This was public information. Lawyer William Lerach testified in congressional hearings that

“most investors have no idea that Congress eliminated the liability of corporate executives for even deliberate lies. I want to say that again. Even deliberate lies about future corporate performance. This was one of the most astonishing parts of the 1995 act.”

Lerach met with another top rate lawyer, President Clinton, to tell him how the act would harm a lot of people. To Clinton’s credit, he agreed and vetoed the act. But the senate, largely led by Democratic Senator Joseph Lieberman (D-Conn), overrode the veto. It was passed both houses with overwhelming majorities. Both parties enthusiastically participated in this trillion dollar lie. The rental market for politicians in Washington DC was alive and well!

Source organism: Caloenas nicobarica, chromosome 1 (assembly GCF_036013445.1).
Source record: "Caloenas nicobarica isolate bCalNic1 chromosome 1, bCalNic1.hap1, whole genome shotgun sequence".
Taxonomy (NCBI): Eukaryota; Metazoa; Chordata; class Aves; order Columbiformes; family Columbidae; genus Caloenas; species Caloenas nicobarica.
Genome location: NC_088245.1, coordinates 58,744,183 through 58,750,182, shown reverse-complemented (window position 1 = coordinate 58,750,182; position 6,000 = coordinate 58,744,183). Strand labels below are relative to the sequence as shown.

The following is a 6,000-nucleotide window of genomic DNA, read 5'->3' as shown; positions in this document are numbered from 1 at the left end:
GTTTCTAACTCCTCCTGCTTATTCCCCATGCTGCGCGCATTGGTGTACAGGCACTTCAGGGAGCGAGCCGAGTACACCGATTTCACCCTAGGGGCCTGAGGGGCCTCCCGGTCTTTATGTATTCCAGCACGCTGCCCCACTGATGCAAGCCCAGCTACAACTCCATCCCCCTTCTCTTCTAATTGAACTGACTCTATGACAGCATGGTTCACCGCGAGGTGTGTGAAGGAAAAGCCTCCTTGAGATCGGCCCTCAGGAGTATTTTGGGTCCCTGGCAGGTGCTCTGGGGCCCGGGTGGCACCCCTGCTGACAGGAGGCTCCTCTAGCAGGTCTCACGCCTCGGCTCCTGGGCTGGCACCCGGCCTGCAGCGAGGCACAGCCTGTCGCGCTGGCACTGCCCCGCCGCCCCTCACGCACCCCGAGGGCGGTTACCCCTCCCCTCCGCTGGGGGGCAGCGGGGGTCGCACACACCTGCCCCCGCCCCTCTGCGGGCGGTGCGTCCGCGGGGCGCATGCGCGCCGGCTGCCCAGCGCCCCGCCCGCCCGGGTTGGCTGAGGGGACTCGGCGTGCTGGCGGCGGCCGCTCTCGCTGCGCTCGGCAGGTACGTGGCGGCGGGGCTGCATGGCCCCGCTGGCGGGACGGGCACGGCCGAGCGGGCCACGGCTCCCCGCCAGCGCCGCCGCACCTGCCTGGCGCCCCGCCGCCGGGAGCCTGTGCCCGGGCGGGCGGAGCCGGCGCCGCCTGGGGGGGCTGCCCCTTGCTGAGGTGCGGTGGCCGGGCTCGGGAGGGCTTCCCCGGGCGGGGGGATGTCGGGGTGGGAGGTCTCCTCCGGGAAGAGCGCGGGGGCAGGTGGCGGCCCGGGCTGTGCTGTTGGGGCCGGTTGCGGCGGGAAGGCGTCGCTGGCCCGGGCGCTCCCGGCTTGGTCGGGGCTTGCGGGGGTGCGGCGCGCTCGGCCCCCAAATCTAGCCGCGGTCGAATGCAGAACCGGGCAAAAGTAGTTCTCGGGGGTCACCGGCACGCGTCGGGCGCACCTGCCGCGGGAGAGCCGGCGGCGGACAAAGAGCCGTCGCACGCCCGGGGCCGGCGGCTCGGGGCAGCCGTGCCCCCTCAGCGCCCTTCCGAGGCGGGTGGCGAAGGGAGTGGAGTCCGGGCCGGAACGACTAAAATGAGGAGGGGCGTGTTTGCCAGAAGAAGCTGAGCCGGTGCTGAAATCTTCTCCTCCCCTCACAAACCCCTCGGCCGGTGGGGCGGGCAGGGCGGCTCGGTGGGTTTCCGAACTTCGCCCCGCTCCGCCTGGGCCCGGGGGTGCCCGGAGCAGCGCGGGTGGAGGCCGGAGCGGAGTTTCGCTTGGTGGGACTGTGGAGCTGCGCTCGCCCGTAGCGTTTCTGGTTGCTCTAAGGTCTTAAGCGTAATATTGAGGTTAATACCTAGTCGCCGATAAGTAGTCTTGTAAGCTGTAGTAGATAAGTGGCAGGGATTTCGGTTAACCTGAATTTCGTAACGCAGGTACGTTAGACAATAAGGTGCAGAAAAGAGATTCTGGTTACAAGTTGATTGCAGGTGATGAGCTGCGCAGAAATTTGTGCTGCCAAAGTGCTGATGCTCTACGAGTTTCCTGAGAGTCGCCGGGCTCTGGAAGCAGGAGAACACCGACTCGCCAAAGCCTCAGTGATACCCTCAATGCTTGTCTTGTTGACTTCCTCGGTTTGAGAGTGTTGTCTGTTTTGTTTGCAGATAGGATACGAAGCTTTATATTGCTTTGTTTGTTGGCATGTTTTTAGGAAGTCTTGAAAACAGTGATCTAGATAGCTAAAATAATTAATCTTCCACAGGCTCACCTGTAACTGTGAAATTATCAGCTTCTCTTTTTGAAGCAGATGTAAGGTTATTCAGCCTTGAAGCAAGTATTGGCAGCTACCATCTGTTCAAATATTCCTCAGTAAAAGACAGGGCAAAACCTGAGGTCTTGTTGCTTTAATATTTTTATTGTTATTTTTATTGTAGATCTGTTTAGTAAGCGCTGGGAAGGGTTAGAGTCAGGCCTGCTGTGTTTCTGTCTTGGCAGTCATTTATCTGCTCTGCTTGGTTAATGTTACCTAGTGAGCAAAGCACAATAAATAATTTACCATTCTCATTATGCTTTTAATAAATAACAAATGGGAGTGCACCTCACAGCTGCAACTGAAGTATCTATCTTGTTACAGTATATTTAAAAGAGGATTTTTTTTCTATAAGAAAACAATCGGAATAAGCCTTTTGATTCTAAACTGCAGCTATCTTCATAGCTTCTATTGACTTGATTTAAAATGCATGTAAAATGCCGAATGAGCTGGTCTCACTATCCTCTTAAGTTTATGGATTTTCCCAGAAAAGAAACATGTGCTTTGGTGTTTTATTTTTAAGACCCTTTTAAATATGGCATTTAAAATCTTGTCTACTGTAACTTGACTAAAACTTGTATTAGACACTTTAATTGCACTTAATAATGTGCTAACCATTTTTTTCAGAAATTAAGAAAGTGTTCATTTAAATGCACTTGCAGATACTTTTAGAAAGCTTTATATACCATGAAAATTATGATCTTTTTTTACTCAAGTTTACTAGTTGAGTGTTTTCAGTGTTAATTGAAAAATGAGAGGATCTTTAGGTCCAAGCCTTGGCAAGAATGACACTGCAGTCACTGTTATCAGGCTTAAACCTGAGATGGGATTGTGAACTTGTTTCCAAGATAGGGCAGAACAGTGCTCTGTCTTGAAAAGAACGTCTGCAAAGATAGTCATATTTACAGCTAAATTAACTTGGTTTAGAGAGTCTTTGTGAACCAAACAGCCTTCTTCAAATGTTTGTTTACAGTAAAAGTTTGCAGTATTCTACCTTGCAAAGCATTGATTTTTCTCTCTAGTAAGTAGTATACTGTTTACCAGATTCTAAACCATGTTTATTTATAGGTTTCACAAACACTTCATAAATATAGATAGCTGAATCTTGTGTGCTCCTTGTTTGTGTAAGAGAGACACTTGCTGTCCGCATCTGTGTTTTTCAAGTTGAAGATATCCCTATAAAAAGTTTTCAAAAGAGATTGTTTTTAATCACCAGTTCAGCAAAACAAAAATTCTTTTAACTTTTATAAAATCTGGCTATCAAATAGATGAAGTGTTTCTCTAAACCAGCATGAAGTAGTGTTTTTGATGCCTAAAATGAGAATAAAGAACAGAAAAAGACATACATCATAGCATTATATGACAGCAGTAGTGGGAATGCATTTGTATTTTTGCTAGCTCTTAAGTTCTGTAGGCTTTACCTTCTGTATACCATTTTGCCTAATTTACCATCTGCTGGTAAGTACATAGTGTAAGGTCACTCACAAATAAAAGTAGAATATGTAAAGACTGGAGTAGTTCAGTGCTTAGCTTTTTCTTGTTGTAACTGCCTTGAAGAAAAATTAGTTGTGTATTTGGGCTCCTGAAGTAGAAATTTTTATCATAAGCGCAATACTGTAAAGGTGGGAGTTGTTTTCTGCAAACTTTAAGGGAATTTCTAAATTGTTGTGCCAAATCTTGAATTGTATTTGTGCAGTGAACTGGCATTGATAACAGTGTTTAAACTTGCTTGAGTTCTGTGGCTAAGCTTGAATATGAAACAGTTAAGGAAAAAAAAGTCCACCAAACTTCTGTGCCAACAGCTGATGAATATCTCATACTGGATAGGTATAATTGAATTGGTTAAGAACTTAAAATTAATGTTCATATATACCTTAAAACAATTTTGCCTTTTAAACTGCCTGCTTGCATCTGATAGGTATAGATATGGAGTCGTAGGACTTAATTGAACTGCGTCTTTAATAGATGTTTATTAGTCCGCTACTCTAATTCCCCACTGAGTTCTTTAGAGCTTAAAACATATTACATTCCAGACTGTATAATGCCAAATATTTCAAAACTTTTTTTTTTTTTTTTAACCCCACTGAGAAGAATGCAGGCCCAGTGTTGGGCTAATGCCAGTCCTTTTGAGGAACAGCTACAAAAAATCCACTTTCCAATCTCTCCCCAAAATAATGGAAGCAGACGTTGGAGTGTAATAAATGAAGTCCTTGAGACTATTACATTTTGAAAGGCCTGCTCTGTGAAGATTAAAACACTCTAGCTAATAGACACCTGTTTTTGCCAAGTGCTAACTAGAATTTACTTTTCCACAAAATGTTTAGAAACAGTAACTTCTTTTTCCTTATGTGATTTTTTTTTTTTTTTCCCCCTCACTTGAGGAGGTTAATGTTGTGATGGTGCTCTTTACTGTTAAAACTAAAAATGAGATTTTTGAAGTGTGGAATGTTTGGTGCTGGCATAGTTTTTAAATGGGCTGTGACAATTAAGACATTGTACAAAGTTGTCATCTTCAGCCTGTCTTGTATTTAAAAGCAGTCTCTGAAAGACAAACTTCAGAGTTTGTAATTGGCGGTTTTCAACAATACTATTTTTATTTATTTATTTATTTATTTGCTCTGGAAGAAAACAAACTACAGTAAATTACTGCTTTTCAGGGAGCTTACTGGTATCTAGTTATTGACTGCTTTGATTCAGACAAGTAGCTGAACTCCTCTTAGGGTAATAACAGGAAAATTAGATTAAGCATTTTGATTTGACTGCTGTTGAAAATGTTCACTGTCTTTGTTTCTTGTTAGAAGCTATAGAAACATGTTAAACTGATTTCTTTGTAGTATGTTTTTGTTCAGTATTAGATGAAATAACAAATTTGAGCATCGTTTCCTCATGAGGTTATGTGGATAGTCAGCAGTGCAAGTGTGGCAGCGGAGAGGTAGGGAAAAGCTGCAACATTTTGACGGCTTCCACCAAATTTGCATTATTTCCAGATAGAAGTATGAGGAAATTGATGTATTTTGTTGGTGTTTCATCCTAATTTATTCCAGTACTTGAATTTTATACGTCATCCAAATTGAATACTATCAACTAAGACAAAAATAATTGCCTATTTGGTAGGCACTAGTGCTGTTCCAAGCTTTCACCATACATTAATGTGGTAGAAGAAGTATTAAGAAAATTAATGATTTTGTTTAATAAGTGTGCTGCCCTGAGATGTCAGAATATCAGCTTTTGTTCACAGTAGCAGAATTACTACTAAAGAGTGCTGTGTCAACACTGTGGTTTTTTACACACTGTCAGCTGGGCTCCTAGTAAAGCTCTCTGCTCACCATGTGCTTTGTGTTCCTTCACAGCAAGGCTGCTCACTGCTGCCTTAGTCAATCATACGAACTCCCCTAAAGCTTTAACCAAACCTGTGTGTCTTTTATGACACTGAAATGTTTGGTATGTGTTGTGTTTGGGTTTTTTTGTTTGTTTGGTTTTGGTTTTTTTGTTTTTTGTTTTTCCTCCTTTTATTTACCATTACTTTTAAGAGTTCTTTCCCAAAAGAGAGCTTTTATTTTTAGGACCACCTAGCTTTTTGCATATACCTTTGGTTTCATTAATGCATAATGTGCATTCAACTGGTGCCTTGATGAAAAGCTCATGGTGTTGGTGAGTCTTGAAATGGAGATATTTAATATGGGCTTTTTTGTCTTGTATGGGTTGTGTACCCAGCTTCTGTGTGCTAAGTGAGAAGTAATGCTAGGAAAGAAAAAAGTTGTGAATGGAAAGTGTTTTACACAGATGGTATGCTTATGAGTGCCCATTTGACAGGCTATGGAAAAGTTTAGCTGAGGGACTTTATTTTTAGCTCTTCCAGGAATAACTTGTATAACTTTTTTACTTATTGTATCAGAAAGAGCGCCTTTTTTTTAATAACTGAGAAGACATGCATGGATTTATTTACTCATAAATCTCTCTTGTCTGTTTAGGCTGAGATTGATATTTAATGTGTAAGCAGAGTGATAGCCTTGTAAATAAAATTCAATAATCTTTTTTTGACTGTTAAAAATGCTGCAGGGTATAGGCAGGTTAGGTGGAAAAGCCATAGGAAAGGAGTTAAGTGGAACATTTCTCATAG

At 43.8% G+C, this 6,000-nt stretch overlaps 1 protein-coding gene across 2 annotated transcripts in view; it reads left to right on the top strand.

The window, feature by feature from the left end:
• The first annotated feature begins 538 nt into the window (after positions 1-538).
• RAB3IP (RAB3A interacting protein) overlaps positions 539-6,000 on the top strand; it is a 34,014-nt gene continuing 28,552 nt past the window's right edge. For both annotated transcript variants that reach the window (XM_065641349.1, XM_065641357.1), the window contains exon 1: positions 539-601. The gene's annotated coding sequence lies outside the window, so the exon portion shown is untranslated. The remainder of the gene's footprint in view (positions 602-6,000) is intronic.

How come all the top corporations didn’t all go broke?

The ones that did collapse carried the game too far. Most were smart enough to know that if they embezzled too much, they might be prosecuted for the collapse they would cause. It was no accident that a lot of the corporations that collapsed were run by young entrepreneurs without enough experience to control their greed.

So at least the CEOs were punished in the end by going bankrupt, right?

No. Many were not – or were given a slap on the wrist. In fact, they were in a sense rewarded because they sold their stock at the high point – just before the collapse they knew would happen. They made sure the stock was the highest possible by lying to the public that the company was in great shape.

How many corporations are involved?